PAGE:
Combining the above problem, the game developers solution is to use collision detection using very few, very basic shape (the hitboxes), and they follow predetermined path according to a fixed animation. The result of this is that the hitboxes can always clip through wall.

Can you just check LoS? Not really, that’s still janky. The math for checking LoS itself is also very complicated in general, so game developers also have to shortcut this by checking from a few points only. Check LoS from a single point and you run into a problem where what looks like clean hit get blocked by random dust or some tiny object that shouldn’t matter. Check LoS between many points and the computational problem come back. That’s not to mention, many maps have invisible collision box due to the mistakes (hard to avoid when making map is so complicated).

The cheapest, and less expensive option is simply trying to make hitboxes close to accurate, and make the wall/floor *thick* so that the hitboxes don’t clip too far that it come through the other side. But this is also quite complicated. Adding a new animations? Opps we already made the map. What if the wall you need is too thick that things just looks wrong and out of proportion.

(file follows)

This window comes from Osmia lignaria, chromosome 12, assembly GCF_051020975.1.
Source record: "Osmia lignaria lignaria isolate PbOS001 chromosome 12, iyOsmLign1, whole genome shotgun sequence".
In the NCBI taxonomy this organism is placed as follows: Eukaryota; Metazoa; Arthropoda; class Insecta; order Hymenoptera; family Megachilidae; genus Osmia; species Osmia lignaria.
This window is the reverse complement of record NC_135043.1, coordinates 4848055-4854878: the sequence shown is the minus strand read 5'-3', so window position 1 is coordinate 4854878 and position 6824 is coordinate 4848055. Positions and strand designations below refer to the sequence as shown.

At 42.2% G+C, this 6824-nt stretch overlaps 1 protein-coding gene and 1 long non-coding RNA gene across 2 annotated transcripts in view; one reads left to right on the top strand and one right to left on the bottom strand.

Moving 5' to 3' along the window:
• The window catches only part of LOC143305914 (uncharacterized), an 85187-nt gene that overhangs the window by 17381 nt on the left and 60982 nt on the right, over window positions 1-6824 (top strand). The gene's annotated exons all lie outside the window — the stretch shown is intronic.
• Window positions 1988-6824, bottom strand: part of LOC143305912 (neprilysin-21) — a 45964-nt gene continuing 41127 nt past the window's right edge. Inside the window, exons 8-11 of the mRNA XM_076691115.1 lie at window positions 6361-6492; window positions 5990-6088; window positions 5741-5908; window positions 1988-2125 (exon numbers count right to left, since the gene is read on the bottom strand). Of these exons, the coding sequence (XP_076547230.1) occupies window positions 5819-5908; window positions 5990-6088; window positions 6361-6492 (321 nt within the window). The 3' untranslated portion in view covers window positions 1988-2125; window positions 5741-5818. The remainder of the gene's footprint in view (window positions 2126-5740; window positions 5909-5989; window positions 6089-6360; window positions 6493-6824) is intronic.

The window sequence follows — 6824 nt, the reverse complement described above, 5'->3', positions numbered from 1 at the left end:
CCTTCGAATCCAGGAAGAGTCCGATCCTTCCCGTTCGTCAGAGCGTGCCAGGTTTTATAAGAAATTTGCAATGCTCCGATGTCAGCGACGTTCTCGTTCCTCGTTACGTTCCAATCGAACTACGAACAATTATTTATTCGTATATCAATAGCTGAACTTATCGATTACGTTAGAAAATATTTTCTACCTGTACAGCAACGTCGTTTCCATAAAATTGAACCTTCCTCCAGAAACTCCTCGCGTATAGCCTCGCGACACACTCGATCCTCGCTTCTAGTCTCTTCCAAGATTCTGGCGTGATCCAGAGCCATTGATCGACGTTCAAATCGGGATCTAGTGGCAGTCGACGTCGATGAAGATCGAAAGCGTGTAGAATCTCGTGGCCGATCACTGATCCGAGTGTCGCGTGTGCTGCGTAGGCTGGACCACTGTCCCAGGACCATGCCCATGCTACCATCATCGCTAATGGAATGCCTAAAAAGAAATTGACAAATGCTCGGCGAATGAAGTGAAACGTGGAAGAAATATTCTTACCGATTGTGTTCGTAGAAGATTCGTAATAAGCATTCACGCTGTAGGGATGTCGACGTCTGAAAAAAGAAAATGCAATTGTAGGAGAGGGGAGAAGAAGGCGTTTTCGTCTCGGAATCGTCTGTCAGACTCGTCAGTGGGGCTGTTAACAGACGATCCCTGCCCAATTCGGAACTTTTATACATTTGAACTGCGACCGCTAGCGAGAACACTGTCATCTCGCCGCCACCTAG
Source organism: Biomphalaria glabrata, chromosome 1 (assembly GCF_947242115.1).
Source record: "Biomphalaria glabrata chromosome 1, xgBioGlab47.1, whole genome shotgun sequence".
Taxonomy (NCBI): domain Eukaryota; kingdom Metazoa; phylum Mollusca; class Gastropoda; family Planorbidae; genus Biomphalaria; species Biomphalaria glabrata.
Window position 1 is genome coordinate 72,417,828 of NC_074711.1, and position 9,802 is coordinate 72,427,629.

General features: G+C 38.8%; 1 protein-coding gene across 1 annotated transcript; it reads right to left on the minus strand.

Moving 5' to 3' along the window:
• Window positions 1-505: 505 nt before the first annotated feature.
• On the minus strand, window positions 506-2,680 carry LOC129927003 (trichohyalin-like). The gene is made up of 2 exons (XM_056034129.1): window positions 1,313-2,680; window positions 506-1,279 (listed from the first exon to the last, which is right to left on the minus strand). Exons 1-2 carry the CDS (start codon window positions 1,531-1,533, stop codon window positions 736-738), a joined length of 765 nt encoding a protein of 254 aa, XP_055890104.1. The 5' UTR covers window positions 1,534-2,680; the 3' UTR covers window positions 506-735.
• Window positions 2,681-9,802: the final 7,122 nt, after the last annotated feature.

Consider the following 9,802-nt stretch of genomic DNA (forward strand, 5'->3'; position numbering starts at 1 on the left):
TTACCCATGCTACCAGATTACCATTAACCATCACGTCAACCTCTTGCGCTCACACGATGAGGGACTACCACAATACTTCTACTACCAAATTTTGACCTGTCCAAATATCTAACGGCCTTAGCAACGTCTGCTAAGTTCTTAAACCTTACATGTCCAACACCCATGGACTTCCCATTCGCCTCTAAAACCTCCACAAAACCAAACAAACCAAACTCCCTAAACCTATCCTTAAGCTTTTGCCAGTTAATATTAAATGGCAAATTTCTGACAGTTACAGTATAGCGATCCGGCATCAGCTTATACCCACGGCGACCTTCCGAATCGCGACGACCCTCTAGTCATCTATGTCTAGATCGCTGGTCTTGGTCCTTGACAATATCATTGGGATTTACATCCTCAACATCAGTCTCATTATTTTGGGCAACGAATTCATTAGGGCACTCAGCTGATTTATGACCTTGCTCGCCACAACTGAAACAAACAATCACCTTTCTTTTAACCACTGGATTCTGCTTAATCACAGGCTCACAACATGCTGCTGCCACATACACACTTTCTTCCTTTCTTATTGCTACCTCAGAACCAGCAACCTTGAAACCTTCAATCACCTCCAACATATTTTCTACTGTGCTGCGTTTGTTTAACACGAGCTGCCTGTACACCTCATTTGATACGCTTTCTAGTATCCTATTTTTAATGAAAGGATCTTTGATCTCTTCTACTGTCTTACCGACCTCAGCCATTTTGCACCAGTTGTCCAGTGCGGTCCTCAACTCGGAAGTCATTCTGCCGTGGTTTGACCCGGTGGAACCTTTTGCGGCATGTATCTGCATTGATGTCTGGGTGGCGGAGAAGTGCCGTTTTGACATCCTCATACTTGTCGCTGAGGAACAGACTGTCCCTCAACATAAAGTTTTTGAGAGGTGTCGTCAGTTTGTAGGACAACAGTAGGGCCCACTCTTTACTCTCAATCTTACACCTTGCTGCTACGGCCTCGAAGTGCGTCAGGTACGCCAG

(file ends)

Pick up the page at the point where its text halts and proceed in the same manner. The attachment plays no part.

Everything visible in a computer game is made up of a mesh of small triangles. Triangles are made up of three corners known as nodes. The face of the triangle has an “inside” and an “outside” face. On a properly meshed item in the game, all the outside faces should face outwards on the object.

If you take a single point and want to work out if it’s inside or outside a 3D object, you need to work out whether that point is on the inside or outside side of every single triangle making up the 3D object. To be inside the object the inside face of every face must face the point.

Now to truly check if two 3D objects (A and B) are overlapping – you check every single node on one object A against every triangle on object B and then do that again but compare every node on B against triange on A. In a game where everything is comprised of millions of triangles with hundreds of objects, very quickly this is computationally infeasible. (Not to mention self-collision, working out if a flexible thing like a player character is intersecting with itself is an even bigger headache!).

So the games cheat.

Lots of objects in the game have another simpler set of geometry that’s not rendered, but used for collision. This geometry, primarily made of cylinders, spheres and cubes allows you to use a load of mathematical tricks such that you can check if any of these shapes are overlapping way easier. For example, two spheres, you just measure the distance between their centres and work out if it’s less than the sum of the two radii. The problem is, these shapes don’t match the 3D mesh perfectly so some clipping is inevitable.

With thin things like walls, it’s easy to make some optimizations that means collisions aren’t always detected. For example, you might simply not allow the enemy characters’ centre within a certain distance of the walls. That way the enemy character should never be able to move through the wall, and you don’t even have to bother to do a collision check – excellent! Except this shortcut doesn’t stop part of the enemy moving through the wall – like a sword!